California 'house of horrors' mother was sexually abused growing up, along with her siblings, sister says

The sister of the mom charged in the California "house of horrors" case says she, her sister and their cousins were routinely sexually abused during their childhood by a close family member -- and talk of the molestation was swept under the rug.

Elizabeth Flores told Dr. Oz in a pre-taped segment of his show set to air Tuesday that Louise Turpin, her cousin Patricia, and others, were targeted by a man she described as a wealthy property owner who is still alive today and is believed to be turning 99 in March. The man was not identified by name in any of the clips made available online.

“So, a family member, a very, very close family member that we’re with daily, abused all the cousins and it was just swept under the rug, I guess? You don’t talk about it,” Flores said. “If it comes up, it was like we were lying or something…so we just didn’t talk about it, and we were made to be around this person daily.”

Turpin, along with her husband David Turpin, face sentences of 94 years to life in prison if they are convicted of charges ranging from torture to abuse. Their 13 malnourished children, who range in age from 2 to 29, were rescued from the foul-smelling California home on Jan. 14. Prosecutors have accused the couple of shackling the children up for months at a time.

Patricia, Flores’ cousin, told Dr. Oz she tried to tell her parents about the decades-old sex abuse, but they “didn’t do anything” or stand up to him.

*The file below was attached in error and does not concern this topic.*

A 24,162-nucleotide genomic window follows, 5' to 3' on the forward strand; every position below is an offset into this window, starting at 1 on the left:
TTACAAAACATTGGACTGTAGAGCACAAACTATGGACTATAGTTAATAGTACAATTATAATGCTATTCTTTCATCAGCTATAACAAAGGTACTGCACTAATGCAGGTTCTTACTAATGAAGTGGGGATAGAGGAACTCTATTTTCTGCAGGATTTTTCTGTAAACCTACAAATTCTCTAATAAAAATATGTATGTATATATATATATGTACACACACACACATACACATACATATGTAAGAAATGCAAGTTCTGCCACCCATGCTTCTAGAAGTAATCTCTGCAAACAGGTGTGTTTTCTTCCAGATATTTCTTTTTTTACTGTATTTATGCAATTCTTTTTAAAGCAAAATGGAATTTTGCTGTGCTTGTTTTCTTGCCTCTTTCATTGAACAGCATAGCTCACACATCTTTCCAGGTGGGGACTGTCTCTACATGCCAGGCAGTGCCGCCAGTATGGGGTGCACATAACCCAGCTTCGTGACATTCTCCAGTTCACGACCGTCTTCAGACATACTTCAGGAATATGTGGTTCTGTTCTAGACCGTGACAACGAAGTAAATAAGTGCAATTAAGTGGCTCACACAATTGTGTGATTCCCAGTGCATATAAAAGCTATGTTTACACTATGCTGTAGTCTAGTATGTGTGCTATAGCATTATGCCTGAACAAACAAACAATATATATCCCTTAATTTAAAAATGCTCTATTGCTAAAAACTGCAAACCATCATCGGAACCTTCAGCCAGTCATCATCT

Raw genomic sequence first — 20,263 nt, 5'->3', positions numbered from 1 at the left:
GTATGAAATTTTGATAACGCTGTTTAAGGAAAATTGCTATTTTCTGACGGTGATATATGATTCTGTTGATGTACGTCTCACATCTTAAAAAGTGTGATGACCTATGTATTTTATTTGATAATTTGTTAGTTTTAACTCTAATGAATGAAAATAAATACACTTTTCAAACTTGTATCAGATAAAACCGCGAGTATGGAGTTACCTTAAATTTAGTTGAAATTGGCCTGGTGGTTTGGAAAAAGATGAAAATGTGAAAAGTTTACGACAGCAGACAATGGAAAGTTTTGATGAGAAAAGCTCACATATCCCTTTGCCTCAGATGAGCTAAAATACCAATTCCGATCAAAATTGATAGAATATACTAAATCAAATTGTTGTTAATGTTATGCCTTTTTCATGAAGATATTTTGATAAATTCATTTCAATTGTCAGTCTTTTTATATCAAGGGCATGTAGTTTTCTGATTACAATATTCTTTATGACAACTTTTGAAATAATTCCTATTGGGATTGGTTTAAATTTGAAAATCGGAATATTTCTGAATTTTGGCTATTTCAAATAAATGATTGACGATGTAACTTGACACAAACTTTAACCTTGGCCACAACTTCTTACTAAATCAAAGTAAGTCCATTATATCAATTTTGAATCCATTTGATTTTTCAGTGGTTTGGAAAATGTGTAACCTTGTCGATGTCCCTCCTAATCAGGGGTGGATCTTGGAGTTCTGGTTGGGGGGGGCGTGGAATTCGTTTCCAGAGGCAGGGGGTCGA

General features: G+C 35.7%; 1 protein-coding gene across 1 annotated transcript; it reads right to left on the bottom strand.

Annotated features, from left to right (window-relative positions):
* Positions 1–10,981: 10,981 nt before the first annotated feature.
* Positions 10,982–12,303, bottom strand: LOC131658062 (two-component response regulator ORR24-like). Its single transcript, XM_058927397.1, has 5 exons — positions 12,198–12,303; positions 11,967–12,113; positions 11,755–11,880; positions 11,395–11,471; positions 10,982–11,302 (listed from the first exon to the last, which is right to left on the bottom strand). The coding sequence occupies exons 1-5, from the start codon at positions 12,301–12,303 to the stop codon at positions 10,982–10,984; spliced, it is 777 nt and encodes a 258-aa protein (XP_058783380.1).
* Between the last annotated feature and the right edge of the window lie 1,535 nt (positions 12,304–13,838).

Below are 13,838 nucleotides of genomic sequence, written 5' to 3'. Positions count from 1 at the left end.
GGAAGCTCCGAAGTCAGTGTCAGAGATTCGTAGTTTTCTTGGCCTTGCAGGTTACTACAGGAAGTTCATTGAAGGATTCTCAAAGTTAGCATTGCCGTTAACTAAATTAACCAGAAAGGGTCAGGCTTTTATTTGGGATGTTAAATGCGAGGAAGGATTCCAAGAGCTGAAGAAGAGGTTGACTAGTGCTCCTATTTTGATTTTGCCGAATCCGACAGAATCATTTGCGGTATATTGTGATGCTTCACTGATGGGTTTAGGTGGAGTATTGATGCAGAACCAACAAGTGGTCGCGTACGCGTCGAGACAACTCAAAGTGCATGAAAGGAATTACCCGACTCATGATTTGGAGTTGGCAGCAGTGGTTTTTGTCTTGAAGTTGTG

“I felt like I have to say this, so, you understand how our childhood was created because the public doesn’t understand,” Patricia said. “They think, ‘why didn’t you see things' or whatever. We were trained, all of us girls were trained to be fake or to not come forward. That we had to be a certain way all the time.”

Elizabeth Flores said if she could deliver a message to Louise, she would let her know she loves her and she's always her sister -- but she still wants answers about the alleged abuse of Louise's children.

“I don’t understand how you can go from what I grew up with her knowing her as, to what she is known as today,” Flores said.

Patricia cautioned, however, that “even with the abuse” Louise reportedly suffered herself, “there is no excuse” for what she's now alleged to have done.

A motive in the 'house of horrors' case is still not known, but Riverside County District Attorney Mike Hestrin told the Associated Press last week the children are slowly opening up to investigators.

“Victims in these kinds of cases, they tell their story, but they tell it slowly. They tell it at their own pace,” he said. “It will come out when it comes out.”

A judge last week also signed off on a protective order prohibiting the Turpins from contacting their children, except through lawyers or authorities, for a minimum of three years.